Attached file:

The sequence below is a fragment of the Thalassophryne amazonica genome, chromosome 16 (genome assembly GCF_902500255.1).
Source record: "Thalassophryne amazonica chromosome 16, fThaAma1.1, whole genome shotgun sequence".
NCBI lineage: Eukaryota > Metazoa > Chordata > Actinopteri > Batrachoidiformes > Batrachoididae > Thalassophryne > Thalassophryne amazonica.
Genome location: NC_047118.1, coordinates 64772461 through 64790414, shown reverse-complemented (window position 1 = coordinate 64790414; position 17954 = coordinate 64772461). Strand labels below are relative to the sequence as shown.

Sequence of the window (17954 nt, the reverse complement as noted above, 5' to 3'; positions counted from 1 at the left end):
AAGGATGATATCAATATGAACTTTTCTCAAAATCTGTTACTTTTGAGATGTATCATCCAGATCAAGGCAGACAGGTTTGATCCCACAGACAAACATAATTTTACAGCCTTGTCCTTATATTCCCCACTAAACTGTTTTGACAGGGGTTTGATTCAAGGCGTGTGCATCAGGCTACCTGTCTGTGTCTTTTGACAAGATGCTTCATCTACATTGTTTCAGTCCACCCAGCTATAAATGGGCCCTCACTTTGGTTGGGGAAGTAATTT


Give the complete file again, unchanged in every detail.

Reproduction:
The sequence below is a fragment of the Thalassophryne amazonica genome, chromosome 16 (genome assembly GCF_902500255.1).
Source record: "Thalassophryne amazonica chromosome 16, fThaAma1.1, whole genome shotgun sequence".
NCBI lineage: Eukaryota > Metazoa > Chordata > Actinopteri > Batrachoidiformes > Batrachoididae > Thalassophryne > Thalassophryne amazonica.
Genome location: NC_047118.1, coordinates 64772461 through 64790414, shown reverse-complemented (window position 1 = coordinate 64790414; position 17954 = coordinate 64772461). Strand labels below are relative to the sequence as shown.

Sequence of the window (17954 nt, the reverse complement as noted above, 5' to 3'; positions counted from 1 at the left end):
AAGGATGATATCAATATGAACTTTTCTCAAAATCTGTTACTTTTGAGATGTATCATCCAGATCAAGGCAGACAGGTTTGATCCCACAGACAAACATAATTTTACAGCCTTGTCCTTATATTCCCCACTAAACTGTTTTGACAGGGGTTTGATTCAAGGCGTGTGCATCAGGCTACCTGTCTGTGTCTTTTGACAAGATGCTTCATCTACATTGTTTCAGTCCACCCAGCTATAAATGGGCCCTCACTTTGGTTGGGGAAGTAATTT